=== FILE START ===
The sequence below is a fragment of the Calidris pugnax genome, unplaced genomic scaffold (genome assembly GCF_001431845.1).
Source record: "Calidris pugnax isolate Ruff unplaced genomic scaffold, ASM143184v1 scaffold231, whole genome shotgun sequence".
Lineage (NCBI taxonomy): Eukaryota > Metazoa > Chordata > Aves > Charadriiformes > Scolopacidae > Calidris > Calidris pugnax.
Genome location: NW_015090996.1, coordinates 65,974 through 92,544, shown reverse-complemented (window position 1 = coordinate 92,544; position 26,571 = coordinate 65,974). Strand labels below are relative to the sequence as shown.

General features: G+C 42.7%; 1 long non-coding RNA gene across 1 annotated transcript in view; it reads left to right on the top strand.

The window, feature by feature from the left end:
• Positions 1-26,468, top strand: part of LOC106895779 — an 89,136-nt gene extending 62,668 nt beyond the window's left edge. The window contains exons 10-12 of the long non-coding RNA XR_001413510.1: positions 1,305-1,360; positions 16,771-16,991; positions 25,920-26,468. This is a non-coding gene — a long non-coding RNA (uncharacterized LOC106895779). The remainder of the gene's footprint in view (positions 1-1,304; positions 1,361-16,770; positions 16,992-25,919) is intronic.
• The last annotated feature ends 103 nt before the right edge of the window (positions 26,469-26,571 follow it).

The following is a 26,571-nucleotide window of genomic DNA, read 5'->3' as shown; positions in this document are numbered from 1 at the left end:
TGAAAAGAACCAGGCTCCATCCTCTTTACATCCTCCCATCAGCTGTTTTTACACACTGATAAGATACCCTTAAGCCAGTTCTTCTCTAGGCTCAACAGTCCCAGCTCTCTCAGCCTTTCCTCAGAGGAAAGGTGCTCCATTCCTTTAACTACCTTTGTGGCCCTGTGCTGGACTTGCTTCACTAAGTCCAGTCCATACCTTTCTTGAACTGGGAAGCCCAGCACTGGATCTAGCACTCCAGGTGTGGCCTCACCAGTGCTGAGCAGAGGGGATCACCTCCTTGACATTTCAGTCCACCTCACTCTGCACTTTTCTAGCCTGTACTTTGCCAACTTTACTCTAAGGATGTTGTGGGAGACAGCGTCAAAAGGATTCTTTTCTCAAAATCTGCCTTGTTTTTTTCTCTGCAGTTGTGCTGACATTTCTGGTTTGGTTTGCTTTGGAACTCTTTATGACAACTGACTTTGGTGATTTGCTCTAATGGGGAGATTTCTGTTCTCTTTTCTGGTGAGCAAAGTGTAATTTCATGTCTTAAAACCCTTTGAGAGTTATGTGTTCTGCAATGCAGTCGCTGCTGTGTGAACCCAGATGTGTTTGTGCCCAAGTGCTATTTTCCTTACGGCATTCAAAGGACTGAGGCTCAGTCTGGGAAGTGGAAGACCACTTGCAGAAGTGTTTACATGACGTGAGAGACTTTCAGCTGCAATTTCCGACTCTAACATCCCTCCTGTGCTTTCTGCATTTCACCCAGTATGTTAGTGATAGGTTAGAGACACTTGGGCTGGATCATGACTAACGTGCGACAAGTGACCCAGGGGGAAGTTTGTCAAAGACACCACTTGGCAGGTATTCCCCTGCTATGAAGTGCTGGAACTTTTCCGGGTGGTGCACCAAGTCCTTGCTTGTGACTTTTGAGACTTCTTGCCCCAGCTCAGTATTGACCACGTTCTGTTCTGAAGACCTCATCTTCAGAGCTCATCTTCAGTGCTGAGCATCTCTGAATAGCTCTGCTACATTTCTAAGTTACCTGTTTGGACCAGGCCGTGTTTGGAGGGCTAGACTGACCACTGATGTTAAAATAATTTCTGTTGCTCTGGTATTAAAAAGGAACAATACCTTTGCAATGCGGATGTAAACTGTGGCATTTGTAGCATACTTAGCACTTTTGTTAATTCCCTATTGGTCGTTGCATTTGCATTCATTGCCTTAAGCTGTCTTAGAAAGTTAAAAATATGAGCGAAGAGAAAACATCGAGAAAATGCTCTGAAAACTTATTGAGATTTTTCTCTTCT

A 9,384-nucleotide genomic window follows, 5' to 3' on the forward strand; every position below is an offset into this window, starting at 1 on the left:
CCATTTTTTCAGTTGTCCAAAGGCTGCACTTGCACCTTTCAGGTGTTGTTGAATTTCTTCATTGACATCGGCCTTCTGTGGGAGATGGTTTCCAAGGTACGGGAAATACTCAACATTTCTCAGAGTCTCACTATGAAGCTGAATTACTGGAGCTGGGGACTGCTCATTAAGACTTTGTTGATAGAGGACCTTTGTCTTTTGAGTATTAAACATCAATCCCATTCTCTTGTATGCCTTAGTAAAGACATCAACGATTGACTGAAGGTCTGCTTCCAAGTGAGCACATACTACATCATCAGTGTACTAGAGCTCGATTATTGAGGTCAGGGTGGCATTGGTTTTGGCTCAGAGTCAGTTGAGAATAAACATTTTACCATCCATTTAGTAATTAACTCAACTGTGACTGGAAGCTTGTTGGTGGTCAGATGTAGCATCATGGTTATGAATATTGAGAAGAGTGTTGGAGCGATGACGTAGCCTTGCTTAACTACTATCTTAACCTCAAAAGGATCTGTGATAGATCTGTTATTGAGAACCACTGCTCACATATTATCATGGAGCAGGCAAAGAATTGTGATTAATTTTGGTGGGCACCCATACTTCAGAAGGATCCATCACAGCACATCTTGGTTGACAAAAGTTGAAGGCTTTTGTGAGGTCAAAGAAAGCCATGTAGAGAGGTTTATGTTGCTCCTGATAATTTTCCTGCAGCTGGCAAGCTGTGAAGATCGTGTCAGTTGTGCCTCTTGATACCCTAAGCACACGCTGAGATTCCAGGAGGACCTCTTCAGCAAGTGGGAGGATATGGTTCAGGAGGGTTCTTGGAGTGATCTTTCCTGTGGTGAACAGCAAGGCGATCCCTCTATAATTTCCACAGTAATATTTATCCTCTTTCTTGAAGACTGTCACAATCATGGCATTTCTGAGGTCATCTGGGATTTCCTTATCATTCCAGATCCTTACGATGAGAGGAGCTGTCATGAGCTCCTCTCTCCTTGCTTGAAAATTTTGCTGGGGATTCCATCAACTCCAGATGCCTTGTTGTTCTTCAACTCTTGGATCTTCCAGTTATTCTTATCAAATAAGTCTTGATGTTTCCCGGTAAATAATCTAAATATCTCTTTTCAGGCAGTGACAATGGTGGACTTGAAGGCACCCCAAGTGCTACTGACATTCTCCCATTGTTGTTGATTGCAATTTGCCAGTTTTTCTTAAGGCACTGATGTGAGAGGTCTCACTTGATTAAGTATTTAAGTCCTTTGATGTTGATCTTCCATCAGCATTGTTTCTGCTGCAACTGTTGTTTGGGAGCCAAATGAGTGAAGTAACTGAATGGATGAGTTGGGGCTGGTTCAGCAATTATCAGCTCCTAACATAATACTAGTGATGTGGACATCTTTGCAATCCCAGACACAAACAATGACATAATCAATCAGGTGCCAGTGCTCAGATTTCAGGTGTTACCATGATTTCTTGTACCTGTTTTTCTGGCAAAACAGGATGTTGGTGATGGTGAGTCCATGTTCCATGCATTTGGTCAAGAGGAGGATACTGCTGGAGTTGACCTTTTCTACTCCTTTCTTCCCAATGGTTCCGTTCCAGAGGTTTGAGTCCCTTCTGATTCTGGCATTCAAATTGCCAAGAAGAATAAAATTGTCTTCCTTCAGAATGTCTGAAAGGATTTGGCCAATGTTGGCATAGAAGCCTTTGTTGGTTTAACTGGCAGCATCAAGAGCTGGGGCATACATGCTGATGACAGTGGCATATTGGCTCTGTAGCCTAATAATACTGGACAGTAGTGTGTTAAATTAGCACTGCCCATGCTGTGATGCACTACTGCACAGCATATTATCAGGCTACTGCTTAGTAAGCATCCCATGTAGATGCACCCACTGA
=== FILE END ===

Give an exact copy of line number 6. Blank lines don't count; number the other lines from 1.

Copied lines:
The window, feature by feature from the left end: